Having said that, Bale rolling around like he's been picked of by a Barrett is, quite frankly, embarrassing. Win the freekick then get up and get on with it, the histrionics are totally unnecessary. But, on the whole, I don't feel that Bale deserves this label that many seem to want to tag him with. I can't help but feel that this has come from fans of the more 'traditional cheats' who have latched onto this due to our deserved reputation as an extremely clean and fair side and their wish to knock it. The unfortunate thing is that the true apologists are those who agree with them in an effort to maintain this perception, rather than point out the obvious. I even read on here one poster stating that, if he had been a goon or Chav, we would shout down his explanation in much the same way they have.

    Quite frankly, so what? The denial by biased fans doesn't invalidate his explanation. In all honesty I think it serves to reinforce it, as the majority of the gobby goons etc would argue Black is White if a Yid stated the opposite.

    By all means, yell 'Get up Bale you Tart' if he's rolling around on the floor unreasonably, but to demand to sell him smacks of someone desperate to appease the opposition because they've been teased just a little too much for their liking.

    FFS man, grow a pair and start living up to your label as a SUPPORTER of Tottenham Hotspur rather than be an apologist to the scum.
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  3. Welshiespursboyo
    What a disgusting load of utter shit. Jesus fucking Christ
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  4. nailsy
    Bale may be a bit of a tart but after watching Drogba rolling around the floor against Barca I can safely say he's got a long way to go before he reaches Chelsea's level.
  5. spud
    I appreciate that your explanation of the mechanics of running was well-meaning and served to make your point. I happen not to completely agree with it; and I too have played sport (football and rugby) at quite a high level.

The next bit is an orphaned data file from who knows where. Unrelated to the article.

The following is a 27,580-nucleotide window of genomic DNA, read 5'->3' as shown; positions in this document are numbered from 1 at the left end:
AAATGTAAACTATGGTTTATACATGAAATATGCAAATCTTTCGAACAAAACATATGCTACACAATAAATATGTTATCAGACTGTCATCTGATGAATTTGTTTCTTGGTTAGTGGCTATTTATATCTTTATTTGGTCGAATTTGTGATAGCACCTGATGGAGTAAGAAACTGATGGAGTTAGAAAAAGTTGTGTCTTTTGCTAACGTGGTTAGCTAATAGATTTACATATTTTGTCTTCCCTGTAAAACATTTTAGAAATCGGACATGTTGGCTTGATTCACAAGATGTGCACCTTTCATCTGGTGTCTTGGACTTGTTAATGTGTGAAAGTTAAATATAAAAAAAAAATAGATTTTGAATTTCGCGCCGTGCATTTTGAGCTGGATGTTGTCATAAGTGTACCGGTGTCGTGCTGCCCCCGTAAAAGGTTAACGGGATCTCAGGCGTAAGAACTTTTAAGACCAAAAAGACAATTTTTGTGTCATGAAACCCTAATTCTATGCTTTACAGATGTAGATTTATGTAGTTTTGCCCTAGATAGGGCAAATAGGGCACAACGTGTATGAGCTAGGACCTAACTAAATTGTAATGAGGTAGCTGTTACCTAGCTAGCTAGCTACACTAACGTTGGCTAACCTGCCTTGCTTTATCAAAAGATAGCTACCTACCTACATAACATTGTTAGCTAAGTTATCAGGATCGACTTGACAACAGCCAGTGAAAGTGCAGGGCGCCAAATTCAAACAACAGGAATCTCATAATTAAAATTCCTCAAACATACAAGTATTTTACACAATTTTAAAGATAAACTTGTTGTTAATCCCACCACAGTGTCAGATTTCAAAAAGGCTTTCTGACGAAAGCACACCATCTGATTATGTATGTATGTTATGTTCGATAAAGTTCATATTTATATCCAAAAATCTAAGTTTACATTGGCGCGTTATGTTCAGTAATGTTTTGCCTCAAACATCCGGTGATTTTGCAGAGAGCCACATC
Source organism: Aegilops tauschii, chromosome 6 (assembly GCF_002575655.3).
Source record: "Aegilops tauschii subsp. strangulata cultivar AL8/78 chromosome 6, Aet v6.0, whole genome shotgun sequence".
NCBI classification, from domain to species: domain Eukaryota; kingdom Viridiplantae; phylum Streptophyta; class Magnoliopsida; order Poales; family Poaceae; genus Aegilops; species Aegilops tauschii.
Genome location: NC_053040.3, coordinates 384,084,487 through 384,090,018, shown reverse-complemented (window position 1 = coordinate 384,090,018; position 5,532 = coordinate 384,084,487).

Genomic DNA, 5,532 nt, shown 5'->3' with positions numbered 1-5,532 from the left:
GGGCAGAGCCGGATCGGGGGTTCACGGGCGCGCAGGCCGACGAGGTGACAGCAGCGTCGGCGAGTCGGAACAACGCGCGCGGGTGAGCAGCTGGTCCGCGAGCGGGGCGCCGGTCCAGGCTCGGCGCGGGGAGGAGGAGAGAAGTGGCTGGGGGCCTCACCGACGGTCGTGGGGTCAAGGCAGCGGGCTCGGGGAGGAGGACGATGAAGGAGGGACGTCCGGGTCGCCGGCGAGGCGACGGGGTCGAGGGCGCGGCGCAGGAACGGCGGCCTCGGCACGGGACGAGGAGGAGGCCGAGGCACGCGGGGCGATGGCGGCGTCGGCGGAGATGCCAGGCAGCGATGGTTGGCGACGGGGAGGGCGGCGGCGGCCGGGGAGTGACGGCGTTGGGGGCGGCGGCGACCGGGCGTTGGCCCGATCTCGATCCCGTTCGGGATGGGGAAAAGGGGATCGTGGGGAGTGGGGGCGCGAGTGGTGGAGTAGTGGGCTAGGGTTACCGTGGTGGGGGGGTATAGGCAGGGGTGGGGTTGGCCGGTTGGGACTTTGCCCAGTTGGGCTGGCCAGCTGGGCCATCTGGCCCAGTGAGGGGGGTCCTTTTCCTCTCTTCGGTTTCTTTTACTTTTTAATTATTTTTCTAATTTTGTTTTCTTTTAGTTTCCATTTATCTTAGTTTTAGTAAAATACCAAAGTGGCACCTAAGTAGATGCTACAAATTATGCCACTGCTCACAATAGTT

As for your last point, I couldn't give a flying fuck what opposition fans, players or management think or say. My point was made because I deplore cheating, and find it particularly odious when it is done by a Spurs player. Your advice to 'grow a pair' was ill-advised and unwelcome, and I could pit my credentials as a supporter of this club against anybody on this board.

    I often enjoy reading your comments, but on this occasion you let yourself down.

    As regards Mr. Bale's diving, I haven't noticed a single one since the Everton game. He is to be applauded for that; long may it continue.
  6. Ionman34
    Yep, the last comment was in the heat of the moment and was probably unnecessary, I apologise for that.

    Please explain your not 'completely' agreeing with the mechanics. having had first hand experience of the worst case outcome in the scenario, I'd be interested to know where you believe I'm incorrect in my assessment.

    As to Bale not 'diving' since the Everton game, I have seen him hit the deck against Sunderland, Swansea and Norwich (I haven't seen the semi) but noted the lack of histrionics in all of these games. I did note that the contact was fairly minimal though so I don't feel his approach to 'tackle avoidance' has changed, just the attempts for an Oscar nomination.